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LSU coach Paul Mainieri and shortstop Kramer Robertson on the SEC Network set on Wednesday after LSU won 10-3 against Missouri at the Southeastern Conference tournament in Hoover, Alabama.

Advocate photo by Andrea Mabry

HOOVER, Ala. — For the fifth consecutive season, LSU will line up on a Saturday looking to punch its ticket to the Southeastern Conference tournament championship game.

But that shouldn’t come as much of a surprise.

After his Tigers thumped Kentucky 10-0 Thursday night to clinch a spot in the semifinal round, LSU coach Paul Mainieri improved his record in the SEC tournament to 29-6.

Mainieri has the highest winning percentage (.828) of any coach in SEC tournament history. The wins haven’t been cheap, either — LSU has outscored its opponents 219-97 in SEC tournament games under Mainieri, and two of the six losses came by one run.

“That’s a ridiculous number,” senior shortstop Kramer Robertson said. “I think a lot of people come into the SEC tournament just indifferent, but we always take a lot of pride in it. We love coming to Hoover, and it’s an opportunity to win another championship.”

That sort of comment rang true for Mainieri, who refused to take credit for his team’s success in the tournament under his direction.

“I think it’s because we’ve had some really great players at LSU through the years, that’s why,” Mainieri said. “I haven’t thrown one pitch, hit one ball, made one play in the field or run the bases. It’s these young men that’ve achieved those things. Not me the coach.

“I will say this: We love coming here to the SEC tournament. I really think of this tournament as a reward for that 56-game grind that we just negotiated our way through and that 30-game conference schedule.”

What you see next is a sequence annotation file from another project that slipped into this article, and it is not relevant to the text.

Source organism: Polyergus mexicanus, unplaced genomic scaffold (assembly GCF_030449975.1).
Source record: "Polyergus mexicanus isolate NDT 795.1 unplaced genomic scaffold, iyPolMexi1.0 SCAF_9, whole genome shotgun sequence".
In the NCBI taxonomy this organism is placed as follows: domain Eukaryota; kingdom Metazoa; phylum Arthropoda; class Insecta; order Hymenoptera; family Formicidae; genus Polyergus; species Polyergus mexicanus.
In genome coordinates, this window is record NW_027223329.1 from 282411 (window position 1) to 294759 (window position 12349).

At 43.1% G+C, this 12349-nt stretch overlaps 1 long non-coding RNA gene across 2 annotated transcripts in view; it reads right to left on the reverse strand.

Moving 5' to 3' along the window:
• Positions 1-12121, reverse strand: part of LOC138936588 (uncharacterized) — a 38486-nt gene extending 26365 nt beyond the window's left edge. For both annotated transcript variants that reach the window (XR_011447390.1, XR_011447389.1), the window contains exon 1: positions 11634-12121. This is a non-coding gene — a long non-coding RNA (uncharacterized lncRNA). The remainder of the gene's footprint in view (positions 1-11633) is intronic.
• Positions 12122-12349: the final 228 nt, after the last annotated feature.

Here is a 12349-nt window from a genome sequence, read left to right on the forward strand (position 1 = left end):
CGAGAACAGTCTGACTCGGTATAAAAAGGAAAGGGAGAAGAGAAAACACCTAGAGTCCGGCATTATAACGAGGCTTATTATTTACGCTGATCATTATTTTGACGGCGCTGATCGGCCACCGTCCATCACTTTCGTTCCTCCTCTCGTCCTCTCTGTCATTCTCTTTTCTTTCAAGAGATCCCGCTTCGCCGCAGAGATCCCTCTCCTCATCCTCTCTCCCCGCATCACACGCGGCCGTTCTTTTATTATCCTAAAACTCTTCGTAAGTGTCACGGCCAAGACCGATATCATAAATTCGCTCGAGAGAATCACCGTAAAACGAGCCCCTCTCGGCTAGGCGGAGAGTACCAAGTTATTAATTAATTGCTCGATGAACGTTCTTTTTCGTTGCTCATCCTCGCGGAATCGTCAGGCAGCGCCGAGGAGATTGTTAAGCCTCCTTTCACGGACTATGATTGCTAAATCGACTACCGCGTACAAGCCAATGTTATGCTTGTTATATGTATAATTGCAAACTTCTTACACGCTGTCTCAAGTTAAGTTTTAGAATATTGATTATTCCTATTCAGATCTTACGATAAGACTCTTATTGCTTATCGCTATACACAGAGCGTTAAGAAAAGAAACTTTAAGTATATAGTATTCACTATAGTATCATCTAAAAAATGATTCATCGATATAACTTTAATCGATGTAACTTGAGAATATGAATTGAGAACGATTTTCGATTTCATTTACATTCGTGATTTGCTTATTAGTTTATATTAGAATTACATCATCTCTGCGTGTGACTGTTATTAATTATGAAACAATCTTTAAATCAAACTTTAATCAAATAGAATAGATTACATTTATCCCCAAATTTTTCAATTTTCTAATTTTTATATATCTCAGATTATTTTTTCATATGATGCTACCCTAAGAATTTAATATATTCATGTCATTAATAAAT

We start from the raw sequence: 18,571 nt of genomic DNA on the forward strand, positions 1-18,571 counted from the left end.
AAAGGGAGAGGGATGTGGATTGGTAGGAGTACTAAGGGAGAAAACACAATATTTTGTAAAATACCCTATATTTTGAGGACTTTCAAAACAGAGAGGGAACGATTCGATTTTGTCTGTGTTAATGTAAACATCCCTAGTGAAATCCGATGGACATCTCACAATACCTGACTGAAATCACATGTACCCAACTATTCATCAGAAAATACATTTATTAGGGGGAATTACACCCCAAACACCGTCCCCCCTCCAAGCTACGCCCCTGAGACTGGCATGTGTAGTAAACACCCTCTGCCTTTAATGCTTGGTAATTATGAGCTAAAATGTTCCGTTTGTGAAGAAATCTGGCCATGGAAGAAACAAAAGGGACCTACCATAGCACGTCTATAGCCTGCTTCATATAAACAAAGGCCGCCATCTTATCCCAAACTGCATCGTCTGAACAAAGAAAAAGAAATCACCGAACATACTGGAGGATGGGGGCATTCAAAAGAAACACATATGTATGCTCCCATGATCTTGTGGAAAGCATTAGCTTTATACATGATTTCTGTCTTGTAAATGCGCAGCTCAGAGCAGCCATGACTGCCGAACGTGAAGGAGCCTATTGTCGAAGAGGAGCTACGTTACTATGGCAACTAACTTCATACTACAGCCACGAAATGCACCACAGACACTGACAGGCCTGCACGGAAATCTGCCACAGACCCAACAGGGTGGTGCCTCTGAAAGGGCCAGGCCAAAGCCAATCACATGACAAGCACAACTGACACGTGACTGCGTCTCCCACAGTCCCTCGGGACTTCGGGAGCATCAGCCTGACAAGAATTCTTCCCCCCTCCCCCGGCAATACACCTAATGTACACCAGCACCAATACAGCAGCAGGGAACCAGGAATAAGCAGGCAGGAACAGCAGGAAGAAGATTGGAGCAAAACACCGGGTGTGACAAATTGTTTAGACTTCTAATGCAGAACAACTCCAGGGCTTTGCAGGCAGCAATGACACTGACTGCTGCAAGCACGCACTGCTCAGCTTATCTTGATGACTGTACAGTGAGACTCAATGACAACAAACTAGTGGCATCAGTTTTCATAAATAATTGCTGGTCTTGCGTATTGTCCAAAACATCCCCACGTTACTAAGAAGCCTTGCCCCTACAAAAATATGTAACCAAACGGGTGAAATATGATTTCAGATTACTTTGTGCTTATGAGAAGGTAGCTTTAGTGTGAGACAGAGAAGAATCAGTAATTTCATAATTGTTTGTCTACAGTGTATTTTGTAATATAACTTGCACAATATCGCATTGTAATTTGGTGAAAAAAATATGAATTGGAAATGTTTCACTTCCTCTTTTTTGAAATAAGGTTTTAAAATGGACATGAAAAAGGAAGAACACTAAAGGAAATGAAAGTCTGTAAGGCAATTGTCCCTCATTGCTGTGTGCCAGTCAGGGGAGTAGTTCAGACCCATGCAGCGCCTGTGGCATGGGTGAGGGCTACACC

Poché in the tournament

LSU will send senior Jared Poché to the mound against South Carolina on Saturday in Hoover, and that has usually ended with a positive result.

This will be Poché’s fourth SEC tournament start, and LSU has been on the winning side in his three previous starts.

“He’s a guy who always seems to perform best when the moment is big,” Robertson said.

Only one of Poché’s efforts went sideways — he only recorded three outs in a start against Auburn in 2015, as a first-inning throwing error contributed to a long inning that saw five Auburn runs come home.

He was magnificent in his other two starts, though. Poché allowed one earned run in 6.2 innings last season against Mississippi State, the SEC regular-season champions, and he held Vanderbilt to one run over seven innings as a freshman.

In three career SEC tournament starts, Poché is 2-0 with a 2.45 ERA. A win Saturday would put him in a tie with Alabama’s Neal Lamb for most wins by an individual pitcher in SEC tournament history.

Poché is also aiming to pass Lane Mestepey and move into second on LSU’s all-time wins list. He has won nine games in each of his four seasons at LSU, and a win Saturday would put him one behind Scott Schultz (38) as the program’s all-time leader.

“He does more with less,” Robertson said. “He might not have a mid-90s fastball and a ton of strikeout pitches, but he battles and he’s so competitive. He’s able to get out of so many jams.

“He’s a guy you love to have out there in big games, because he always seems to be best in these moments.”

Keeping it loose

LSU took part in a light practice Friday at Samford University’s Joe Lee Griffin Field in Birmingham before going out to a team dinner at a local barbecue restaurant.

While taking ground balls, the LSU infielders were participating in a game of “Horse,” in which the fielders would try to make trick plays on routine ground balls.

Josh Smith, Kramer Robertson and Cole Freeman all nailed a play in which they transferred the ball from their glove to their throwing hand between their legs before firing to first base.

Follow Luke Johnson on Twitter, @ByLukeJohnson.